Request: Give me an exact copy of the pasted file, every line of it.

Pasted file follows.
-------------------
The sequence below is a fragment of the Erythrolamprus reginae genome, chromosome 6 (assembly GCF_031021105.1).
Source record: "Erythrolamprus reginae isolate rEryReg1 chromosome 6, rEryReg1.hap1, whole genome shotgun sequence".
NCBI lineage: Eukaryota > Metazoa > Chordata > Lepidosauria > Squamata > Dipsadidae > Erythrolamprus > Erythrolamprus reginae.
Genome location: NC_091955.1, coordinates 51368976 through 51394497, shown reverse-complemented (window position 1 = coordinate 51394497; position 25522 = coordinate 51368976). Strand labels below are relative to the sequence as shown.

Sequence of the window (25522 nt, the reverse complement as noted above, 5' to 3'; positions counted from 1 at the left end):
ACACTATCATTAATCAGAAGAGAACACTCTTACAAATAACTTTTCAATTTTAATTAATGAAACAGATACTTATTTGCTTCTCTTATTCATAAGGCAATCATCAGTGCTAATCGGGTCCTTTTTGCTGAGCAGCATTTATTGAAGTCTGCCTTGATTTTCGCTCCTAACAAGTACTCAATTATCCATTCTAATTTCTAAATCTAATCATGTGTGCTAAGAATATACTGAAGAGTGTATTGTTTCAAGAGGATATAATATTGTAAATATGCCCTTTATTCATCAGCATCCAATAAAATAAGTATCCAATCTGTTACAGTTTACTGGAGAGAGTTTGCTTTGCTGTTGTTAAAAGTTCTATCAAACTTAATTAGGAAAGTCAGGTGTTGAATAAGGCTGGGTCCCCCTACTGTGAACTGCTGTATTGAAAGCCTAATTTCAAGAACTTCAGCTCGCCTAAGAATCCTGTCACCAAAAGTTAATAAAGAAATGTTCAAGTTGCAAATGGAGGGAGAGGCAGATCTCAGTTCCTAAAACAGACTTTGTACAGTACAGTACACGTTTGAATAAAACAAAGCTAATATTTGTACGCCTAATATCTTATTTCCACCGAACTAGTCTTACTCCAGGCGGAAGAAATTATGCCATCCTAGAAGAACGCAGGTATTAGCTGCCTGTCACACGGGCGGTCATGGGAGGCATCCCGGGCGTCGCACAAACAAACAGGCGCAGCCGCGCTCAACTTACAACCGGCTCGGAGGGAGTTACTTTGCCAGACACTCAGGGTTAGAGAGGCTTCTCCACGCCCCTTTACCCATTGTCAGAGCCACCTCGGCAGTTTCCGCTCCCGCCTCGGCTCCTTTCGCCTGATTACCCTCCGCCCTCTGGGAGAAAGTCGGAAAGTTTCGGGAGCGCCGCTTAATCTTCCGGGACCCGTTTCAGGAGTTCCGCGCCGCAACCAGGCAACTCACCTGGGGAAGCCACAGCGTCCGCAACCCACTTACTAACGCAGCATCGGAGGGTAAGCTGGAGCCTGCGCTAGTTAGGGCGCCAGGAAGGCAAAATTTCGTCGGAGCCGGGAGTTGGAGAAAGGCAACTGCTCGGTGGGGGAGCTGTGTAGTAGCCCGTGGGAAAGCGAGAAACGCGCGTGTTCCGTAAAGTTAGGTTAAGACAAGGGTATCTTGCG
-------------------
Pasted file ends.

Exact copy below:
The sequence below is a fragment of the Erythrolamprus reginae genome, chromosome 6 (assembly GCF_031021105.1).
Source record: "Erythrolamprus reginae isolate rEryReg1 chromosome 6, rEryReg1.hap1, whole genome shotgun sequence".
NCBI lineage: Eukaryota > Metazoa > Chordata > Lepidosauria > Squamata > Dipsadidae > Erythrolamprus > Erythrolamprus reginae.
Genome location: NC_091955.1, coordinates 51368976 through 51394497, shown reverse-complemented (window position 1 = coordinate 51394497; position 25522 = coordinate 51368976). Strand labels below are relative to the sequence as shown.

Sequence of the window (25522 nt, the reverse complement as noted above, 5' to 3'; positions counted from 1 at the left end):
ACACTATCATTAATCAGAAGAGAACACTCTTACAAATAACTTTTCAATTTTAATTAATGAAACAGATACTTATTTGCTTCTCTTATTCATAAGGCAATCATCAGTGCTAATCGGGTCCTTTTTGCTGAGCAGCATTTATTGAAGTCTGCCTTGATTTTCGCTCCTAACAAGTACTCAATTATCCATTCTAATTTCTAAATCTAATCATGTGTGCTAAGAATATACTGAAGAGTGTATTGTTTCAAGAGGATATAATATTGTAAATATGCCCTTTATTCATCAGCATCCAATAAAATAAGTATCCAATCTGTTACAGTTTACTGGAGAGAGTTTGCTTTGCTGTTGTTAAAAGTTCTATCAAACTTAATTAGGAAAGTCAGGTGTTGAATAAGGCTGGGTCCCCCTACTGTGAACTGCTGTATTGAAAGCCTAATTTCAAGAACTTCAGCTCGCCTAAGAATCCTGTCACCAAAAGTTAATAAAGAAATGTTCAAGTTGCAAATGGAGGGAGAGGCAGATCTCAGTTCCTAAAACAGACTTTGTACAGTACAGTACACGTTTGAATAAAACAAAGCTAATATTTGTACGCCTAATATCTTATTTCCACCGAACTAGTCTTACTCCAGGCGGAAGAAATTATGCCATCCTAGAAGAACGCAGGTATTAGCTGCCTGTCACACGGGCGGTCATGGGAGGCATCCCGGGCGTCGCACAAACAAACAGGCGCAGCCGCGCTCAACTTACAACCGGCTCGGAGGGAGTTACTTTGCCAGACACTCAGGGTTAGAGAGGCTTCTCCACGCCCCTTTACCCATTGTCAGAGCCACCTCGGCAGTTTCCGCTCCCGCCTCGGCTCCTTTCGCCTGATTACCCTCCGCCCTCTGGGAGAAAGTCGGAAAGTTTCGGGAGCGCCGCTTAATCTTCCGGGACCCGTTTCAGGAGTTCCGCGCCGCAACCAGGCAACTCACCTGGGGAAGCCACAGCGTCCGCAACCCACTTACTAACGCAGCATCGGAGGGTAAGCTGGAGCCTGCGCTAGTTAGGGCGCCAGGAAGGCAAAATTTCGTCGGAGCCGGGAGTTGGAGAAAGGCAACTGCTCGGTGGGGGAGCTGTGTAGTAGCCCGTGGGAAAGCGAGAAACGCGCGTGTTCCGTAAAGTTAGGTTAAGACAAGGGTATCTTGCG